New laws have been introduced in South Africa to combat the proliferation of bogus co-operatives that exploit workers.
The Regulations for the Co-operatives Amendment Act passed the final stage of its legislative procedure and came into operation on 1 April.
The Southern African Clothing & Textile Workers’ Union (SACTWU) has welcomed the move. “Workers and their unions now have the tools to bring the full might of the law down on the scourge of bogus co-operatives plaguing tens of thousands of workers across the country,” said general secretary Andre Kriel.
“In the clothing industry alone, there are estimated to be around 15,000 workers abused by bogus co-operatives.”
Members of co-operatives in South Africa have been legally considered self-employed – making them exempt from minimum wages and labour standards. Unscrupulous factory owners have exploited this loophole by changing their businesses to co-ops and forcing their employees to join them, stripping them of their workers’ rights.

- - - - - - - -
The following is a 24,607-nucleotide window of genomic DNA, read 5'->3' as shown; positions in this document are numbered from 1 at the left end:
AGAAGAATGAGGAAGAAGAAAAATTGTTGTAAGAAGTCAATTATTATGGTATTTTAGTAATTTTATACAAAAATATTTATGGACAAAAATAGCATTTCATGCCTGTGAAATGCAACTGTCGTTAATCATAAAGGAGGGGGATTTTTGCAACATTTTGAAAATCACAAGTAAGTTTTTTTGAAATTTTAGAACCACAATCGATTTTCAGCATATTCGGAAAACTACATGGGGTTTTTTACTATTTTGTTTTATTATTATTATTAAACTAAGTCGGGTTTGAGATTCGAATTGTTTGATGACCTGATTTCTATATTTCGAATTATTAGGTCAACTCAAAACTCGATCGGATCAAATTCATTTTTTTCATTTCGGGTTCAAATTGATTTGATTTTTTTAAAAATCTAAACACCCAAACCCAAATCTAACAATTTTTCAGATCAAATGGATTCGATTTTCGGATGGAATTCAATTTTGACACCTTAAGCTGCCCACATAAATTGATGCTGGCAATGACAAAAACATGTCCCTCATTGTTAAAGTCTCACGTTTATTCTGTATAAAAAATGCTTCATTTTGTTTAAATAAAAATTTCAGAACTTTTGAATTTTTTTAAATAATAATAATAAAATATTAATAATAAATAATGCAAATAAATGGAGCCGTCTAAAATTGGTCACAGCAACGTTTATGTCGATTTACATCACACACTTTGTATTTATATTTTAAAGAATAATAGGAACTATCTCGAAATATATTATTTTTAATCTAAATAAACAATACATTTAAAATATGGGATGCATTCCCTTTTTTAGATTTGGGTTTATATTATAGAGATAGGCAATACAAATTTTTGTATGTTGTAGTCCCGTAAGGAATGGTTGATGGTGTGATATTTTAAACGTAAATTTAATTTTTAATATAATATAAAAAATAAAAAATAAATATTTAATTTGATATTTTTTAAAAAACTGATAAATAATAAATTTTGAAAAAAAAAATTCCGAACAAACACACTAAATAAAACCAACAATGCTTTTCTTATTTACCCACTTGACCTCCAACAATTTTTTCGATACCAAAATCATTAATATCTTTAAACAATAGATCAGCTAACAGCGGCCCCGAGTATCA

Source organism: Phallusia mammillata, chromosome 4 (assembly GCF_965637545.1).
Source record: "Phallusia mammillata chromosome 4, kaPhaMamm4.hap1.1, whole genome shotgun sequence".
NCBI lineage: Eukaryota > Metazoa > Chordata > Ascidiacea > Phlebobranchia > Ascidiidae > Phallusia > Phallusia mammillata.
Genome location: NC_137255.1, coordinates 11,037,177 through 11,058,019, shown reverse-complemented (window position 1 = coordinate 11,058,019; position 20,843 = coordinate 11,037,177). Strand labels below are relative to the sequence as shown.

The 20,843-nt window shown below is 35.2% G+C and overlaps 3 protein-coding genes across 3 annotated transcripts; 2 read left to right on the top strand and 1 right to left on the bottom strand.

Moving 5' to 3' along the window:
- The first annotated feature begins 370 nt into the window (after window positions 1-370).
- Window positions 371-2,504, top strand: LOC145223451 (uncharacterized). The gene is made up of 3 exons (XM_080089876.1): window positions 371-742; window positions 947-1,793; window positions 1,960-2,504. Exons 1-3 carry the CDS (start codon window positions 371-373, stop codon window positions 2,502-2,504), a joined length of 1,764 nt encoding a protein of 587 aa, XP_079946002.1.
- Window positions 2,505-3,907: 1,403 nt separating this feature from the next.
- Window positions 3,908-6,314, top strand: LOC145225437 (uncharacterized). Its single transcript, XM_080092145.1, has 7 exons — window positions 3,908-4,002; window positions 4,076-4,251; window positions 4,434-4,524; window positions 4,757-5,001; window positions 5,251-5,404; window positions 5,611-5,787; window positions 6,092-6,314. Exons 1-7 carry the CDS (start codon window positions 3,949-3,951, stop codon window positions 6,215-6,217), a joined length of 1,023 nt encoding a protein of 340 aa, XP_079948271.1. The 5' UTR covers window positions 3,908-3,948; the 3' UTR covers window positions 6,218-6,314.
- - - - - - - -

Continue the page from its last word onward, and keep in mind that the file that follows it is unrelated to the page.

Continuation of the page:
“Nefarious employers have seen this as an opportunity to cut wages – so workers in bogus co-operatives lose money and benefits,” said Mr Kriel.
“But these co-operatives remain under the control of the original factory owner who also takes all decisions around the working hours and conditions of workers. And if workers raise concerns about anything, they are simply disciplined and fired on the spot.”
The legislation now requires co-ops to comply with labour laws – unless they can demonstrate to be genuine co-ops functioning on behalf of and in the interests of their members. “Of course, bogus co-operatives cannot prove this and any of their sham attempts to do so fall flat upon close scrutiny,” Kriel added.
“All of these jokers have now run out of time. The arc of justice has caught up with them.”